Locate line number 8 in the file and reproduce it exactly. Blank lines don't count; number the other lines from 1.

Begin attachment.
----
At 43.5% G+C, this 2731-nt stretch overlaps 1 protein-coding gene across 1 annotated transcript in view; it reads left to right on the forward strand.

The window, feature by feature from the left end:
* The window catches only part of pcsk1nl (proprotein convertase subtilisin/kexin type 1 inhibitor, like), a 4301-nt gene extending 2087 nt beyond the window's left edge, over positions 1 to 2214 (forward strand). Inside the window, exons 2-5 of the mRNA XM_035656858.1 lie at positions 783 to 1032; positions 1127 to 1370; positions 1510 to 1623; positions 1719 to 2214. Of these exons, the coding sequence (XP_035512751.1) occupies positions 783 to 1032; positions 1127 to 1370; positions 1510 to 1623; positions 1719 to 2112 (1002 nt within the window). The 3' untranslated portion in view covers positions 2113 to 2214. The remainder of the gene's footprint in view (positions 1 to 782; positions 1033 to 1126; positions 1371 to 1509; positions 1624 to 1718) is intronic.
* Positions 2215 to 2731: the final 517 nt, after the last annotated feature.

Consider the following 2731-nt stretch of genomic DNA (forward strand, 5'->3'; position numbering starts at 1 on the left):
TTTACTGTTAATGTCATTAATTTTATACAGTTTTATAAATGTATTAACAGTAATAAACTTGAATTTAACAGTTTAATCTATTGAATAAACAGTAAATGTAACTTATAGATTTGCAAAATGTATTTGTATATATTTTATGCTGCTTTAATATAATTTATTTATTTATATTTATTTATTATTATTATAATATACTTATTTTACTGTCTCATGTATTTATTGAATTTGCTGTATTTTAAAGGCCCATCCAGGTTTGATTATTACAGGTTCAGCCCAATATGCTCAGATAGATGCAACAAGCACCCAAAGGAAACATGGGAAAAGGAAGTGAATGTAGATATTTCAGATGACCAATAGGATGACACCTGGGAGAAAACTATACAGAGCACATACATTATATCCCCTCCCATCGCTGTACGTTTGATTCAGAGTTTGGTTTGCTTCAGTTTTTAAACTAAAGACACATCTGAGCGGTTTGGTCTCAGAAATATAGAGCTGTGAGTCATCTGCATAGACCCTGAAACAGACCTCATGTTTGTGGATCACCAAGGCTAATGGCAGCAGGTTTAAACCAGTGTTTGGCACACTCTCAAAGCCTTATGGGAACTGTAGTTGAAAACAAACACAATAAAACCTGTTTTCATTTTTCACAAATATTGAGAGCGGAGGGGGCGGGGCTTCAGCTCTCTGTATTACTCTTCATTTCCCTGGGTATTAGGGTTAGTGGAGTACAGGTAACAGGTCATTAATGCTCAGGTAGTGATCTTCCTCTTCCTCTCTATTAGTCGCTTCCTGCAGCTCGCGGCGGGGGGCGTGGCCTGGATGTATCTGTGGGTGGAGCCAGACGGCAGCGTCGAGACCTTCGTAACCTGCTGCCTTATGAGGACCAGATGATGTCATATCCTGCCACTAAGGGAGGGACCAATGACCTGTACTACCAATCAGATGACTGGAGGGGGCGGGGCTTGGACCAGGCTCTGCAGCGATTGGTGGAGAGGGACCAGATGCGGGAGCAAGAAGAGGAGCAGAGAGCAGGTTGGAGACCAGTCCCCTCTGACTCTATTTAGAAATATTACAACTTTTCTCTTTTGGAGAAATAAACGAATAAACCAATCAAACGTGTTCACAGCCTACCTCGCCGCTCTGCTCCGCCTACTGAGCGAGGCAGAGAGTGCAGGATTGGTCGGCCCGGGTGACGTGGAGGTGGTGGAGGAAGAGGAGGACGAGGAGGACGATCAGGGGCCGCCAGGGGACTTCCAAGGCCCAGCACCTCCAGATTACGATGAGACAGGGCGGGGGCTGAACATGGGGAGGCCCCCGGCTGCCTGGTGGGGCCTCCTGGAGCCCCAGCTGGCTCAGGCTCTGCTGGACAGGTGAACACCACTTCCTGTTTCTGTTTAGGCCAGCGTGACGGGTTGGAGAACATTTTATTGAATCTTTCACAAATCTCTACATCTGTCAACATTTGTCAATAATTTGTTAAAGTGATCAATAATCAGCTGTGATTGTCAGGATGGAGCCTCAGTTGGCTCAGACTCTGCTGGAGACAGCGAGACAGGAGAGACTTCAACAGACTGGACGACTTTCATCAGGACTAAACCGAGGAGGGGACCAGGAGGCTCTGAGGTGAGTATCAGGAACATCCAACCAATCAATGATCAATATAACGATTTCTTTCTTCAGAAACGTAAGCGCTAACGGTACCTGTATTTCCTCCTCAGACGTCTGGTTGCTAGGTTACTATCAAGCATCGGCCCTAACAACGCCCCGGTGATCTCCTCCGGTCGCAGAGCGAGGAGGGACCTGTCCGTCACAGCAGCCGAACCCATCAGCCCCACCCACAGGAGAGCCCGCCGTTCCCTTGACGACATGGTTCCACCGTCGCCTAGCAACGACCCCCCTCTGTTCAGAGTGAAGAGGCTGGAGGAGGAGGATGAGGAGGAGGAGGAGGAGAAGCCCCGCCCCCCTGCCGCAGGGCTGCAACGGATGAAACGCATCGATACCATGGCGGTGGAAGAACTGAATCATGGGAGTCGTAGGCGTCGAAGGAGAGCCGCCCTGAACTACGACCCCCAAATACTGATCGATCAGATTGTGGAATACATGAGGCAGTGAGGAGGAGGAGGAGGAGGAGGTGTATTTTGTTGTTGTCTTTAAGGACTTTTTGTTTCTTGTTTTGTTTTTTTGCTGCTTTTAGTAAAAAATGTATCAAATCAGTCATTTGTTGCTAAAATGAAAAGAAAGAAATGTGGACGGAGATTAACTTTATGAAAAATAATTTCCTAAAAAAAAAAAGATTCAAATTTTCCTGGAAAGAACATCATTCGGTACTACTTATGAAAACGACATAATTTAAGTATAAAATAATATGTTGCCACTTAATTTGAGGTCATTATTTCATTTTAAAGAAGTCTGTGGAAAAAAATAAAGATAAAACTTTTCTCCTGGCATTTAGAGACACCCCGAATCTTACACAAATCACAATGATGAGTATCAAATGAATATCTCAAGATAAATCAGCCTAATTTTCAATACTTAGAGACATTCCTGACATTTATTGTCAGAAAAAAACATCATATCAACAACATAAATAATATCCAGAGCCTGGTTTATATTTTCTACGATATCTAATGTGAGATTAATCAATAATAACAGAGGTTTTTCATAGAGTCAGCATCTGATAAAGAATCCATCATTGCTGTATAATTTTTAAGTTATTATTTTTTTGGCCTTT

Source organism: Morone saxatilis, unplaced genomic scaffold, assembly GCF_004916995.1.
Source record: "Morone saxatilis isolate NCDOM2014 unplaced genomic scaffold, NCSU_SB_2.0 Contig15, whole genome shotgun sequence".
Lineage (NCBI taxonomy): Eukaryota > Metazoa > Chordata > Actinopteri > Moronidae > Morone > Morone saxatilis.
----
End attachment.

Source record: "Morone saxatilis isolate NCDOM2014 unplaced genomic scaffold, NCSU_SB_2.0 Contig15, whole genome shotgun sequence".